why austin kleon thinks you should make some zines

If you’re looking for some inspiration to create, I highly recommend hanging out with Austin Kleon. He is a wonderful artist and also an incredibly generous one at that. Buy his books, listen to him on podcasts and find him on YouTube. I was SUPER JAZZED as he admires cartoonist extraordinaire Lynda Barry as much as I do!

I have read his books a few years ago, but decided to listen to them this week on Audible. There are countless gems but One of the things he suggests is to create with your hands and not on the computer.

The computer is not an ideal place to create your work. It makes you anxious, gives way to distraction and basically sucking the life out of you.

He also has this great tutorial on how to make a zine from one piece of paper. When I first saw it, I felt anxious (never made a zine, but really want to but it’s too much work??!!) but after I made the first one, I got lost in the process and now have a new way of creating. Thank you, Austin!

zine #1

We had scrap paper from when my printer printed out 532 sheets of gibberish. It also crossed my mind that the gibberish of numbers and ASCII characters were actually aliens were communicating with us via the my printer.

Either way, I appreciated how it adds to the weirdness of these two.

Lesson learned: Trying new things can be a lot of fun and good for your mental well bein.

visiting the noguchi museum

These were some photos I took of the Noguchi Museum in Long Island City in the summer of 2019.

the simple sign says: 

the isamu noguchi foundation and garden museum.

I didn’t really know much about Noguchi except he had designed a mass produced table that some people loved.

It was so great to see his process and how his mind worked.

Even though he had many pieces where he used several different mediums, the through line and evolution of his work cohesive and in harmony.

Several pencil sketches by Noguchi.

I especially loved seeing his sketches and ideas penciled on the page before he jumps into the materials. Pushing movement with materials that we mostly associate with stability and stillness (metal, wood, glass etc.)

The form follows his imagination, not the materials.

He draws freely and playfully and occasionally adding emphasis with darker markings.

Pencil on aged paper drawings. A smooth strange structure; half human half abstract on top of a ball. (Noguchi)
The set that Noguchi and Graham created for one of her pieces. Two people kneel on the ground with their hands in prayer and their hands looking up. 
Several long sticks hold up the sparse set and there is a blanket on one of the horizontal poles. There are four women sitting on a bench by the cloth. They are wearing the same drab, long dress. 

A woman stands, holding a pole. Watching the couple praying.

I was also jazzed to see his collab with the famed modern dancer, Martha Graham.

A picture of me taking a picture of the modern dancer, Martha Graham. She sees something in the distance, her lips are dark (in a black and white photo). She is still but moving at the same time.
Look at this picture…PURE DRAMA!
Curvy and smooth sculpture made of metal on a wooden floor.

Later on I found this interesting article in the New York Times which briefly discusses how he was an apprentice under the artist Brancusi and how Brancusi was an artist under Rodin.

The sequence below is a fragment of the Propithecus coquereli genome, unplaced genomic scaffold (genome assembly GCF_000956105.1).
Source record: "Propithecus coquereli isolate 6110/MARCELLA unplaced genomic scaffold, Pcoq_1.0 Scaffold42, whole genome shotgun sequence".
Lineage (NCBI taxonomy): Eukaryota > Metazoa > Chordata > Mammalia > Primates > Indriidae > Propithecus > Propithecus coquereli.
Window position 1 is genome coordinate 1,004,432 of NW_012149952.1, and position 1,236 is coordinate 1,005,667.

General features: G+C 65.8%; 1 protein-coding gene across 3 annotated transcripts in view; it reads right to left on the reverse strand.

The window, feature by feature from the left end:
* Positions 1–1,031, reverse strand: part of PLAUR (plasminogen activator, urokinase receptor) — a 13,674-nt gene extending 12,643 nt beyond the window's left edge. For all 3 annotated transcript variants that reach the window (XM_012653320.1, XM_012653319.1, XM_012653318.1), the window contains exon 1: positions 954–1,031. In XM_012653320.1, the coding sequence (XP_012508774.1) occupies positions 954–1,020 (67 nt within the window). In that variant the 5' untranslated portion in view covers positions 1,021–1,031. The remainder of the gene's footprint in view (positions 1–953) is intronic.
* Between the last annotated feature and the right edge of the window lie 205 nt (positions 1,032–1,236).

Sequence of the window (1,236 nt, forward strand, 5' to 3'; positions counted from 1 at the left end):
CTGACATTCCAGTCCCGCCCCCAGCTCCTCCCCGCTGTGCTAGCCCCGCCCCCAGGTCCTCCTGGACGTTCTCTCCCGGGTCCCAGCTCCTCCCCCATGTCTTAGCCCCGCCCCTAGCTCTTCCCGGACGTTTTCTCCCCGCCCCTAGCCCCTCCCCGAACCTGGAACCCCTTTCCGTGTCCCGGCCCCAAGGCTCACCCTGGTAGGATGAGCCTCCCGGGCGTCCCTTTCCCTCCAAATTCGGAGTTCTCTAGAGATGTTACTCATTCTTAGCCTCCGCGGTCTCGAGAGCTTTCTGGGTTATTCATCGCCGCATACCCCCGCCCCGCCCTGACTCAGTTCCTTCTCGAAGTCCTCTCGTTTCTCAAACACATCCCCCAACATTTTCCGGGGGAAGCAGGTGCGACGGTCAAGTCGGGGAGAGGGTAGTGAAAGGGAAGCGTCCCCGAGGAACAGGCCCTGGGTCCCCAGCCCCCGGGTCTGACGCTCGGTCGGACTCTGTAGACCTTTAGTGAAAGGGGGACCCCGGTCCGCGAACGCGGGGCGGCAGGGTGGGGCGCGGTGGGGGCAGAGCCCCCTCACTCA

Apparently the article ends with saying that Brancusi did not have a pleasant relationship with Rodin, however Noguchi had a fine mentor in Brancusi:

Unlike his mentor, whose takeaway from Rodin was negative — Brancusi didn’t want to create sculptures like the great French sculptor or run a Beaux-Arts factory-studio — Noguchi’s apprenticeship provided a lifetime of lessons.

Brancusi was a tree under which an artist could grow.

exploring gouache

I’ve been taking this course with Maru Godas from Domestika and I love it!

I like how she is passionate she is about the this medium. She is passionate about gouache and sketching her surroundings and I also enjoy her playful and joyful approach to teaching. When she talks about using gouache and her techniques you get the feeling that she REALLY knows gouache and delights in the process.

She starts us off by using and observing black gouache and how it looks with more and more water.

Then we go from white to dark. My white is looking splotchy and sloppy as I try to figure how to work with it.

For my cartoons I usually work in black and white and this is a refreshing way of doing things differently. It forces me out of a comfort zone and I observe the paint’s viscosity, texture and vibrance.

I see a lot of things that I can do better (making the paint more consistent) and at the same time it’s a lot of fun.

I enjoy the fact that Maru does these exercise to see how we can manipulate the medium. If we jumped right into color, we might not have noticed the nuances.

She is joyful and knowledgeable and I have thoroughly enjoyed this class. (No sponsorship, just me working with my hands.)

Respite For the World Weary

Today I thought of the lyrics “But Not Tonight” by Martin Gore:

Oh God, it’s raining
But I’m not complaining
It’s filling me up
With new life

The stars in the sky
Bring tears to my eyes
They’re lighting my way

And I haven’t felt so alive
In years

Just for a day
On a day like today
I’ll get away from this
Constant debauchery

The wind in my hair
Makes me so aware
How good it is to live

And I haven’t felt so alive
In years

The moon
Is shining in the sky
Reminding me
Of so many other nights
But they’re not like tonight

Oh God, it’s raining
And I’m not containing
My pleasure at being
So wet

Here on my own
All on my own
How good it feels to be alone

And I haven’t felt so alive
In years

The moon
Is shining in the sky
Reminding me
Of so many other nights
When my eyes have been so red
I’ve been mistaken for dead
But not tonight